On her tippy toes, belly bent over the edge of the sink, she reaches with all her little girl might and cranes her neck just to get a sip of water. She doesn’t sigh or complain.

This is the last hurdle before nap time and sometimes I find myself wanting to flush the toilet for her, to dispense the soap and roll her hands over one another to suds up, to put a neat little blob of toothpaste on her brush and circle it over the surface of her teeth, to lift her to the faucet and hold back her hair while she rinses her mouth…all to get to the goal, and fast.

But when I notice those tippy toes and all that effort done so lightheartedly, I slow myself to her pace and think of her in process. She’s stretching far, but not beyond her confidence, mastering this task even before her little frame has grown into it. The meeting of basic needs brings its own sense of accomplishment to the three-year-old mind, Maslow’s hierarchy re-arranged. The training isn’t a bother to her; it’s a joy, a little bit of self-actualization.

She has me rethinking my definition of the goal. I’ve long felt myself responsible for pushing us toward nap time or meal time or bedtime. But when I take a closer look at all these things between our stopping places, these things that often feel like nothing more than tedious routine, I start seeing them as little goals in themselves…goals that we are meeting.

Small-scale or not, these are hard-won successes: a child who can pretty well brush her own teeth, wash her own hands, and get herself dressed. (She even cleaned up all of the play dough on her own before lunch today!) Focusing on the progress makes me feel more happy. It makes me feel less hurried. It makes me feel like I’m getting somewhere even while I’m standing still.

I see the results of patience, the discipline of empowering a little person to do something and then standing back and watching her do it happily in her own time and her own way, even if it means a little soap splattered on the drywall, toothpaste oozing from the closed lid and waiting a few minutes longer until we reach nap time, the thing I once thought was the goal.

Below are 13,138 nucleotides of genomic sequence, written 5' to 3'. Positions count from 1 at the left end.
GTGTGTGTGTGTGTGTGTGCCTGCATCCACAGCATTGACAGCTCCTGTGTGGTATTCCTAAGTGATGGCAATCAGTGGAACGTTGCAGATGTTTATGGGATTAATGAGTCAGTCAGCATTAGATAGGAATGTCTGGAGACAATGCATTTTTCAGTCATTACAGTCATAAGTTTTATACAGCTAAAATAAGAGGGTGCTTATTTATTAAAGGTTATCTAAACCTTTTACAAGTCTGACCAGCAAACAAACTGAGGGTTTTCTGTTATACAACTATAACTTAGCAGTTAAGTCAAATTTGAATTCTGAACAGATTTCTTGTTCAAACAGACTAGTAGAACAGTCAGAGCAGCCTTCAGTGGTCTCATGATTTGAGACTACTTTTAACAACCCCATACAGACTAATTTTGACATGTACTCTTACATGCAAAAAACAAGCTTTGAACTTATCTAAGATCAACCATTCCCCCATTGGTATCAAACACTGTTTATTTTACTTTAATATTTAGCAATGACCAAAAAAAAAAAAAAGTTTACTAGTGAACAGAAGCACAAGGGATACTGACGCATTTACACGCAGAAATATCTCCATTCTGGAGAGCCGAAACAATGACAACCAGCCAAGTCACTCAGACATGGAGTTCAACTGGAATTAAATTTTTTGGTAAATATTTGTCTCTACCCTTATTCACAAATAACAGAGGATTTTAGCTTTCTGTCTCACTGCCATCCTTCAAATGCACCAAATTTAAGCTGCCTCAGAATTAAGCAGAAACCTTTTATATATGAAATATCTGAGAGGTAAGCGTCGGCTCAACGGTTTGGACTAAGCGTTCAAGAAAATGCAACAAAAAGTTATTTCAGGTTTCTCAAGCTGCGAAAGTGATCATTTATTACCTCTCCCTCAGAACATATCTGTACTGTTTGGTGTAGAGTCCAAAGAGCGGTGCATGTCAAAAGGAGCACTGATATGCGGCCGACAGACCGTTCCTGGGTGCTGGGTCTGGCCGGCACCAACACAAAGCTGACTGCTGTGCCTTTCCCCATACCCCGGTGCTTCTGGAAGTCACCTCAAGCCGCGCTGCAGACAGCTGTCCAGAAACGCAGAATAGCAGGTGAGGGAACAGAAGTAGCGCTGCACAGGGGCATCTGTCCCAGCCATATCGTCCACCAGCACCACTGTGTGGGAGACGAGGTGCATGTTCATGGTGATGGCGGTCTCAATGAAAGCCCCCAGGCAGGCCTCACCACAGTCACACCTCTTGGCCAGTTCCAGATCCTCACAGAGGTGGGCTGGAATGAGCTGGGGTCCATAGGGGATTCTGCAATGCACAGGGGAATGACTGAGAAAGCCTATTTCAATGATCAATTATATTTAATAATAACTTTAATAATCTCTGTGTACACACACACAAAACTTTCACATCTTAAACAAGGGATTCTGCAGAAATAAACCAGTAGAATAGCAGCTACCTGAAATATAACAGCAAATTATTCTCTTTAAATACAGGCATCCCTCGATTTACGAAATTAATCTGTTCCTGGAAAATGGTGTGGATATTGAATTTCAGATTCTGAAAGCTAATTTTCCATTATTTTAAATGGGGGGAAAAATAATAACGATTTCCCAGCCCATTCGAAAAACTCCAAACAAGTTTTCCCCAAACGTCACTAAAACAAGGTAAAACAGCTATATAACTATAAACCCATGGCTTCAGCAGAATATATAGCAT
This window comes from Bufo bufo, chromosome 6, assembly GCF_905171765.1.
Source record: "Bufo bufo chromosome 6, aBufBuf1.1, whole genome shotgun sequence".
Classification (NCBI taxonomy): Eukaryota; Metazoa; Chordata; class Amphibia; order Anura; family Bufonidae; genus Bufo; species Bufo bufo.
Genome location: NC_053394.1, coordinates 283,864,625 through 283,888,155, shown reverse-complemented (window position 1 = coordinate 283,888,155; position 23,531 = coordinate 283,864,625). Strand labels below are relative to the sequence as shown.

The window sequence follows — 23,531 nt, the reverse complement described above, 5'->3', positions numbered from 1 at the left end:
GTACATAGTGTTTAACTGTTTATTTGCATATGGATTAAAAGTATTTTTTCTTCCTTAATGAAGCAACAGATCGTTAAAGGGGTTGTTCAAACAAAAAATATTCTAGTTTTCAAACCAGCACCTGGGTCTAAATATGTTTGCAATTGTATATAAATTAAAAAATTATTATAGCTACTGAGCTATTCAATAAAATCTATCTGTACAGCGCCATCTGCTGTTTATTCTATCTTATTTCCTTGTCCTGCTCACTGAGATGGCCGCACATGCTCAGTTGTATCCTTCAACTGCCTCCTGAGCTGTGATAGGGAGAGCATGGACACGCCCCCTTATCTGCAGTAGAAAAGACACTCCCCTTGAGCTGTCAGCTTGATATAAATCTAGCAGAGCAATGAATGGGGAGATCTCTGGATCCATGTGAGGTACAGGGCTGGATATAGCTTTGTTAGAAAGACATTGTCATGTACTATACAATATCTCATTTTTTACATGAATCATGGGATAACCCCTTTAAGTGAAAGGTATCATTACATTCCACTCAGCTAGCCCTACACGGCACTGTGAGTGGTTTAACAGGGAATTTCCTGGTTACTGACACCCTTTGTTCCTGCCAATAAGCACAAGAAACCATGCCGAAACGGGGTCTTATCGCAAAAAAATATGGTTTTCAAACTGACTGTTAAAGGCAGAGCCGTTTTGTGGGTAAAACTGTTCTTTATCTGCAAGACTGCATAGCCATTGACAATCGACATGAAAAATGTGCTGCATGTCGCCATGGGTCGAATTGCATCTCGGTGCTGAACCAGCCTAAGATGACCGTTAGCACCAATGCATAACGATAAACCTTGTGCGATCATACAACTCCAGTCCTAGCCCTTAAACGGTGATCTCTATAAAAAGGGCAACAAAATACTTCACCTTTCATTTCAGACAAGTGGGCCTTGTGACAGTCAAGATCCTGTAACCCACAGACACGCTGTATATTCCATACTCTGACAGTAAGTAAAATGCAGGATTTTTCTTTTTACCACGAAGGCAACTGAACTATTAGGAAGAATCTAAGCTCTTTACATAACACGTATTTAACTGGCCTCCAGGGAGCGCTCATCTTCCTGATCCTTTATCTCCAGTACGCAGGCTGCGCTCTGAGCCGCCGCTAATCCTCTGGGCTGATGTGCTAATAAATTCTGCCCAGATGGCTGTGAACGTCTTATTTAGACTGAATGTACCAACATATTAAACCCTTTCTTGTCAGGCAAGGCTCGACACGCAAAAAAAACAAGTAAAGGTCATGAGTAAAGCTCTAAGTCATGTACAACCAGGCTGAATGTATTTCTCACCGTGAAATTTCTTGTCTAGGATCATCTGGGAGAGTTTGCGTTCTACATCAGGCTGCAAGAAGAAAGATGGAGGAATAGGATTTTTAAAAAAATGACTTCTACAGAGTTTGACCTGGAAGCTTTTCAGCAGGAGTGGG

When we get down and look at things from the angle of our children, we see that these incremental steps of learning are the stuff of life. When we wish the tediousness away, we are little by little wishing life away, just like writer Gretchen Rubin used to do when she had to take her daughter to school via the city bus.

My daughter will get faster at these simple tasks. She will soon flip the light switch off from instinct instead of from command. But for now in the learning, this is the stuff of our life and this is my work.

When I see how hard she strains to be a little more independent and how very little she grumbles in doing so, I grow in empathy toward her. I start looking for more ways to walk alongside her in her development rather than prodding her fast toward her pillow.

I see her as a cheerful learner and that makes me want to be a cheerful teacher.

{Take a moment to observe your children or the other individuals you are serving today. In what ways are they putting their heart into their own tasks? How does that affect your heart for the task of tending to them?}

This post is part of my year-long theme for 2013, “A Cheerful Giver.” See my introduction about naming the year here.

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